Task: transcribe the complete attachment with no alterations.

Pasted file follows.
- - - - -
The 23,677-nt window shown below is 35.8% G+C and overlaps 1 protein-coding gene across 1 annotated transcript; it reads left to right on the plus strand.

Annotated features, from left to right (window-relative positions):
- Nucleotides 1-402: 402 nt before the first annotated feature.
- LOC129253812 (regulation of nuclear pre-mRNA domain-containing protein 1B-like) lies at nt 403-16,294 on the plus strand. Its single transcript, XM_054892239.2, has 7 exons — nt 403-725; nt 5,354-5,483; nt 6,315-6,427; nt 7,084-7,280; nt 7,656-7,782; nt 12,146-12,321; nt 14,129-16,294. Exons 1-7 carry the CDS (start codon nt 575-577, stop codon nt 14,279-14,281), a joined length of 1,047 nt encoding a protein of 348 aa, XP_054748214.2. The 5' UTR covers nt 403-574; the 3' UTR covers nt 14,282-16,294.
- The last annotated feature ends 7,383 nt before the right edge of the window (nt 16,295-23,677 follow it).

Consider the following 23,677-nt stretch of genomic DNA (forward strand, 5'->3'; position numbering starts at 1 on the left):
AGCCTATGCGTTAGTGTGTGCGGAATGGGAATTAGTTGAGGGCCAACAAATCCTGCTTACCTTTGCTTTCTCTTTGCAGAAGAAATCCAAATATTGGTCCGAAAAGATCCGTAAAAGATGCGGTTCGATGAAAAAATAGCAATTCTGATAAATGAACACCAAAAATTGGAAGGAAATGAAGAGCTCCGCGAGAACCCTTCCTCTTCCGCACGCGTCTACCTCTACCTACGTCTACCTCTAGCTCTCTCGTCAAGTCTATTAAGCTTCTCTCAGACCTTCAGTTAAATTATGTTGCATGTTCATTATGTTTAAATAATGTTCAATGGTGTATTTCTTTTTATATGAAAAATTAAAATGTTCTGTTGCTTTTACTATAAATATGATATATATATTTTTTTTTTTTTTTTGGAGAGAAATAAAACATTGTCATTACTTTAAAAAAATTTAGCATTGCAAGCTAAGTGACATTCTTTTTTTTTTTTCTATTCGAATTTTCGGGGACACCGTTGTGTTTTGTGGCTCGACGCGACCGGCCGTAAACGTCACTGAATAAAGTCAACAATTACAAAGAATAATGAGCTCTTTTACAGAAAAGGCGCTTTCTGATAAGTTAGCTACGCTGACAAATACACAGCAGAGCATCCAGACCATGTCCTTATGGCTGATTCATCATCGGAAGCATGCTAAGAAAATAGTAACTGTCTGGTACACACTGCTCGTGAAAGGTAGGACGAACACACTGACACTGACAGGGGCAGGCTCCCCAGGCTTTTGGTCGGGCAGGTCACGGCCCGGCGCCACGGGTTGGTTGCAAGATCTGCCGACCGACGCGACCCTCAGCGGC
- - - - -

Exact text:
The 23,677-nt window shown below is 35.8% G+C and overlaps 1 protein-coding gene across 1 annotated transcript; it reads left to right on the plus strand.

Annotated features, from left to right (window-relative positions):
- Nucleotides 1-402: 402 nt before the first annotated feature.
- LOC129253812 (regulation of nuclear pre-mRNA domain-containing protein 1B-like) lies at nt 403-16,294 on the plus strand. Its single transcript, XM_054892239.2, has 7 exons — nt 403-725; nt 5,354-5,483; nt 6,315-6,427; nt 7,084-7,280; nt 7,656-7,782; nt 12,146-12,321; nt 14,129-16,294. Exons 1-7 carry the CDS (start codon nt 575-577, stop codon nt 14,279-14,281), a joined length of 1,047 nt encoding a protein of 348 aa, XP_054748214.2. The 5' UTR covers nt 403-574; the 3' UTR covers nt 14,282-16,294.
- The last annotated feature ends 7,383 nt before the right edge of the window (nt 16,295-23,677 follow it).

Consider the following 23,677-nt stretch of genomic DNA (forward strand, 5'->3'; position numbering starts at 1 on the left):
AGCCTATGCGTTAGTGTGTGCGGAATGGGAATTAGTTGAGGGCCAACAAATCCTGCTTACCTTTGCTTTCTCTTTGCAGAAGAAATCCAAATATTGGTCCGAAAAGATCCGTAAAAGATGCGGTTCGATGAAAAAATAGCAATTCTGATAAATGAACACCAAAAATTGGAAGGAAATGAAGAGCTCCGCGAGAACCCTTCCTCTTCCGCACGCGTCTACCTCTACCTACGTCTACCTCTAGCTCTCTCGTCAAGTCTATTAAGCTTCTCTCAGACCTTCAGTTAAATTATGTTGCATGTTCATTATGTTTAAATAATGTTCAATGGTGTATTTCTTTTTATATGAAAAATTAAAATGTTCTGTTGCTTTTACTATAAATATGATATATATATTTTTTTTTTTTTTTTGGAGAGAAATAAAACATTGTCATTACTTTAAAAAAATTTAGCATTGCAAGCTAAGTGACATTCTTTTTTTTTTTTCTATTCGAATTTTCGGGGACACCGTTGTGTTTTGTGGCTCGACGCGACCGGCCGTAAACGTCACTGAATAAAGTCAACAATTACAAAGAATAATGAGCTCTTTTACAGAAAAGGCGCTTTCTGATAAGTTAGCTACGCTGACAAATACACAGCAGAGCATCCAGACCATGTCCTTATGGCTGATTCATCATCGGAAGCATGCTAAGAAAATAGTAACTGTCTGGTACACACTGCTCGTGAAAGGTAGGACGAACACACTGACACTGACAGGGGCAGGCTCCCCAGGCTTTTGGTCGGGCAGGTCACGGCCCGGCGCCACGGGTTGGTTGCAAGATCTGCCGACCGACGCGACCCTCAGCGGC